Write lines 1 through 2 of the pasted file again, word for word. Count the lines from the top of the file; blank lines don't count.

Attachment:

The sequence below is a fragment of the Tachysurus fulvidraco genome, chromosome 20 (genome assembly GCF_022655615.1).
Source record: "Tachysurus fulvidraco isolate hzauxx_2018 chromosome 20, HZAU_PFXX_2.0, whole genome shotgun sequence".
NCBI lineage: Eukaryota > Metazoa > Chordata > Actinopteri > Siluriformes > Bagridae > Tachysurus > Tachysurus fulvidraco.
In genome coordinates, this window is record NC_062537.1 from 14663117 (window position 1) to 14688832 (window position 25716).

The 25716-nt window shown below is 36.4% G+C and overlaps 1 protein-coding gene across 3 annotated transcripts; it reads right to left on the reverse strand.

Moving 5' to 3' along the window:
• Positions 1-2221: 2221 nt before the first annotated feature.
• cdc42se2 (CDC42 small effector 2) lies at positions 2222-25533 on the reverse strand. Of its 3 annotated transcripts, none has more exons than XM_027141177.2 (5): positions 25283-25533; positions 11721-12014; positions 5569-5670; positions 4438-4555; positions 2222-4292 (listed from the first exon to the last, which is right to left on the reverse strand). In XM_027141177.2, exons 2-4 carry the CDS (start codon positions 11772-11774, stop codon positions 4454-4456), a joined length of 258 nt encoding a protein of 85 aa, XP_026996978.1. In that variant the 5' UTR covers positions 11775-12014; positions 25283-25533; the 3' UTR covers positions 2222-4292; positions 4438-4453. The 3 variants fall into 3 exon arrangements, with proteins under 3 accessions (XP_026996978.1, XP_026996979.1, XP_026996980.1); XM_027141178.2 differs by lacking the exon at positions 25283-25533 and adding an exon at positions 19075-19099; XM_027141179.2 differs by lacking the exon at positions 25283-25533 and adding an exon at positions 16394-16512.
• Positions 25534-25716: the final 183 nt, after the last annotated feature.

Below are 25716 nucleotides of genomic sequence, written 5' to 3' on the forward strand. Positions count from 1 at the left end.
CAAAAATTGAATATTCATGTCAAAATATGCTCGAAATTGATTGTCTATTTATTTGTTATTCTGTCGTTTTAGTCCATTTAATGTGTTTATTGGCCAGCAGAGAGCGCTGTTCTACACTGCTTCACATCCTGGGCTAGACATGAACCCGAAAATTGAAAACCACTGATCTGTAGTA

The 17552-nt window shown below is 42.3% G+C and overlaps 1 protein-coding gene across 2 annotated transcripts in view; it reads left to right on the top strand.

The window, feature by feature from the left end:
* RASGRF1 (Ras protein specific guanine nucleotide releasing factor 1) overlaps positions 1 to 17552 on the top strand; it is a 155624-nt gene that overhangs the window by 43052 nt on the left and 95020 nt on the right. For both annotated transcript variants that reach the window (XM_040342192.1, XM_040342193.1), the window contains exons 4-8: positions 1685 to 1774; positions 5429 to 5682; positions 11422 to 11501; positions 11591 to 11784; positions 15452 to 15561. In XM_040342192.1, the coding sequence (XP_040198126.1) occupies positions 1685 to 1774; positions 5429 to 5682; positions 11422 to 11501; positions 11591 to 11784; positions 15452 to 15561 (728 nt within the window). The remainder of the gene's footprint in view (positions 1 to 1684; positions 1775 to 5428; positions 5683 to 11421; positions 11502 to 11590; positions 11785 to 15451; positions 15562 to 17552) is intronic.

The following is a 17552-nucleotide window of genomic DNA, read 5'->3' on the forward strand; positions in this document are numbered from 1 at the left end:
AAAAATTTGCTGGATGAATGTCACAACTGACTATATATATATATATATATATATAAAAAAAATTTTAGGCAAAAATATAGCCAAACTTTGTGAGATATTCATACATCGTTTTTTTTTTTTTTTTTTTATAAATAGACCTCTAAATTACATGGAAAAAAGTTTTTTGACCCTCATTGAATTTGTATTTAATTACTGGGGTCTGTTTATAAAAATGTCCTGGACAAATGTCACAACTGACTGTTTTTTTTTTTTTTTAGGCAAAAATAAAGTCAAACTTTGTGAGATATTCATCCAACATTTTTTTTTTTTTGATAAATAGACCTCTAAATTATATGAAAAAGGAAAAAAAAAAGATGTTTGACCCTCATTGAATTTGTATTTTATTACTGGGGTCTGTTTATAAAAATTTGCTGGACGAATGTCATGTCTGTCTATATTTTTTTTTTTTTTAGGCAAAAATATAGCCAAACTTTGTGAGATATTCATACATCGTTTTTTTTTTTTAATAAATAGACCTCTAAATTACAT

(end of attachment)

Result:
The sequence below is a fragment of the Tachysurus fulvidraco genome, chromosome 20 (genome assembly GCF_022655615.1).
Source record: "Tachysurus fulvidraco isolate hzauxx_2018 chromosome 20, HZAU_PFXX_2.0, whole genome shotgun sequence".